“There will always be critics. India is on track to be a $5-trillion economy and, for that, we need new and innovative avenues of credit supply that cannot be sufficed by a few public and private banks alone,” says KKR India CEO Sanjay Nayar.

KKR has been one of the largest investors in India this year and remains upbeat. KKR India CEO Sanjay Nayar tells TOI that the global investment firm is ready with large pools of capital and is eyeing consolidation opportunities in a fragmented market:

In the last few months, you have invested around $3 billion, with the two Reliance deals linked to the digital space. What’s your strategy for the future?
Both deals were offshoots of growth capital required by these companies with a big play on digitisation, data, and consumption. Those are the two three themes we love, especially in a massive consumer market like India. JB Chemicals was a good pharma business, and we think we can make it better with the help of the new management. In general, in private equity and infrastructure business, the idea is to do a few bolt-ons to make the companies larger and better. The infrastructure sector is one where a lot of capital will flow in the country in both equity and debt. There is a massive opportunity for consolidation, and even the government is targeting asset monetisation.

This sector has traditionally been very fragmented, so we and some of our peers could be big consolidators in the future. We have IndiGrid (an InvIT), Virescent (the platform for renewable energy assets) and then we have the two NBFCs — one for corporate credits and the other for real estate. In private equity, apart from the two big Reliance investments, we have five control situations — JB Chemicals, Max Hospitals, Ramky Enviro, Avendus, and Eurokids.


What is the plan for the NBFC, KKR India Financial Services (KIFS), since some assets took a hit and a merger was being pursued?
KIFS faced a few troubled credit situations in last 18 months, but we were proactive in taking measures, learning our lessons, and moving on. KIFS is exploring M&A because a standalone wholesale NBFC, post-IL&FS crisis, does not make economic sense. The book needs to be more diversified, so one needs to do something with a retail NBFC, and that KIFS is exploring.


How did Covid impact your investments, and what opportunities do you see?
The first priority was safety, given that we have frontline companies in hospitals, healthcare, education, and waste management. Then was liquidity, but generally, the banks have been very helpful. Once we phased through three-four months of the pandemic, our companies looked at whether there are opportunities to transform themselves into the new reality (digitisation), raise capital given the market situation was attractive, and do more bolt-on acquisitions. Now, our companies are working to see how we can capitalise on growth. KKR has also been focusing on transmission and renewable assets on the infrastructure side, standalone hospitals, and schools. For instance, KKR recently signed-up a school in Bangalore, and we are in the process of consolidating a few more schools with Eurokids. Given how times have changed, quite a few SME companies would like to become a part of larger corporates. Therefore, we are quite focused on bolt-ons so that our company can get to a larger scale.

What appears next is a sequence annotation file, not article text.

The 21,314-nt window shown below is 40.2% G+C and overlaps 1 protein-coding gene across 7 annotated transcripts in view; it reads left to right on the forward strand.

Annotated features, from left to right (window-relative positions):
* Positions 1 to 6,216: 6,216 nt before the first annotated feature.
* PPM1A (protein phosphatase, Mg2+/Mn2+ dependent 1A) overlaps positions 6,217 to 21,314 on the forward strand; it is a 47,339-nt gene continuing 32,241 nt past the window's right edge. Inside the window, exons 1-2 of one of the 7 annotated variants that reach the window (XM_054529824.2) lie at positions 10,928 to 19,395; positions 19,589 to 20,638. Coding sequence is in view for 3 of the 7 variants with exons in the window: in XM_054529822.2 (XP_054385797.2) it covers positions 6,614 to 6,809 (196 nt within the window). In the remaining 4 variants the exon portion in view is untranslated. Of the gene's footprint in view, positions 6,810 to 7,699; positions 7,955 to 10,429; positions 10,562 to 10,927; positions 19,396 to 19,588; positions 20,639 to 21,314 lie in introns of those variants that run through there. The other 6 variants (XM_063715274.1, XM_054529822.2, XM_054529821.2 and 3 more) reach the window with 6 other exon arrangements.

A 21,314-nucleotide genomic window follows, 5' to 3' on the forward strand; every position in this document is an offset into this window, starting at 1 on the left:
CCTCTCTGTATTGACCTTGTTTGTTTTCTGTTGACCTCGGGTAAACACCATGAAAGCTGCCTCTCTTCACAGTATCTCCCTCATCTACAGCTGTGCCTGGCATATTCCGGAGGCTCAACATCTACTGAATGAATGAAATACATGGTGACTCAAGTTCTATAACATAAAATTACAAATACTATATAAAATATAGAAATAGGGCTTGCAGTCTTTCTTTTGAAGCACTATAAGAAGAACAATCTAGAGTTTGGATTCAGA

You were among the people consulted by the RBI panel, and there is a lot of controversy over the proposal to allow corporate houses to set up banks…
There will always be critics. India is on track to be a $5-trillion economy and, for that, we need new and innovative avenues of credit supply that cannot be sufficed by a few public and private banks alone. Some of the NBFCs have become very large with differentiated risk management and are doing a pretty good job. They should be allowed to convert to banks if they want to. The question then is if some of them are owned by corporate houses, how does one view that? The IWG report emphas is that a non-operating financial holding company (NOFHC) is a preferred holding company route for these banks and will help separate the other businesses from the lending business. This is not the same as a corporate house getting into lending, it is just a conglomerate which happens to have a big financing business wanting to become a bank. They should be allowed if they fulfil the fit and proper criteria.


Source: The Economic Times

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